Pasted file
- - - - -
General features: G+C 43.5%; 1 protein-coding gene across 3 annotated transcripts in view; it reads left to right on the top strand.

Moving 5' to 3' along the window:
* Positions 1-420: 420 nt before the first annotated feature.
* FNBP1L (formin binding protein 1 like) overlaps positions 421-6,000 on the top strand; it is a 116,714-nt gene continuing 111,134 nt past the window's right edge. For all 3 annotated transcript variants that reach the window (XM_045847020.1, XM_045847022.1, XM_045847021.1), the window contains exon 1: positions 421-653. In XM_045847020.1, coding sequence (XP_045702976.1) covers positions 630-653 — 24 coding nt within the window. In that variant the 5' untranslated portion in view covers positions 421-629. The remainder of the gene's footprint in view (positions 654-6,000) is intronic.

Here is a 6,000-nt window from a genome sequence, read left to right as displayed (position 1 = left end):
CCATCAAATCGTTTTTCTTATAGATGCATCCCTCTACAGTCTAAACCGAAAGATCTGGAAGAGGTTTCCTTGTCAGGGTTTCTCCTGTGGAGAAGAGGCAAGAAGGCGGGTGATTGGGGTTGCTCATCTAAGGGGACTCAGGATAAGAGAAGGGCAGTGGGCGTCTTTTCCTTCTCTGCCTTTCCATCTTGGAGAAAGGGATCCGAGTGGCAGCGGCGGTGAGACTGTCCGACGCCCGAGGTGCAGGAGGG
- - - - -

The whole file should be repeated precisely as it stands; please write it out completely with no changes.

General features: G+C 43.5%; 1 protein-coding gene across 3 annotated transcripts in view; it reads left to right on the top strand.

Moving 5' to 3' along the window:
* Positions 1-420: 420 nt before the first annotated feature.
* FNBP1L (formin binding protein 1 like) overlaps positions 421-6,000 on the top strand; it is a 116,714-nt gene continuing 111,134 nt past the window's right edge. For all 3 annotated transcript variants that reach the window (XM_045847020.1, XM_045847022.1, XM_045847021.1), the window contains exon 1: positions 421-653. In XM_045847020.1, coding sequence (XP_045702976.1) covers positions 630-653 — 24 coding nt within the window. In that variant the 5' untranslated portion in view covers positions 421-629. The remainder of the gene's footprint in view (positions 654-6,000) is intronic.

Here is a 6,000-nt window from a genome sequence, read left to right as displayed (position 1 = left end):
CCATCAAATCGTTTTTCTTATAGATGCATCCCTCTACAGTCTAAACCGAAAGATCTGGAAGAGGTTTCCTTGTCAGGGTTTCTCCTGTGGAGAAGAGGCAAGAAGGCGGGTGATTGGGGTTGCTCATCTAAGGGGACTCAGGATAAGAGAAGGGCAGTGGGCGTCTTTTCCTTCTCTGCCTTTCCATCTTGGAGAAAGGGATCCGAGTGGCAGCGGCGGTGAGACTGTCCGACGCCCGAGGTGCAGGAGGG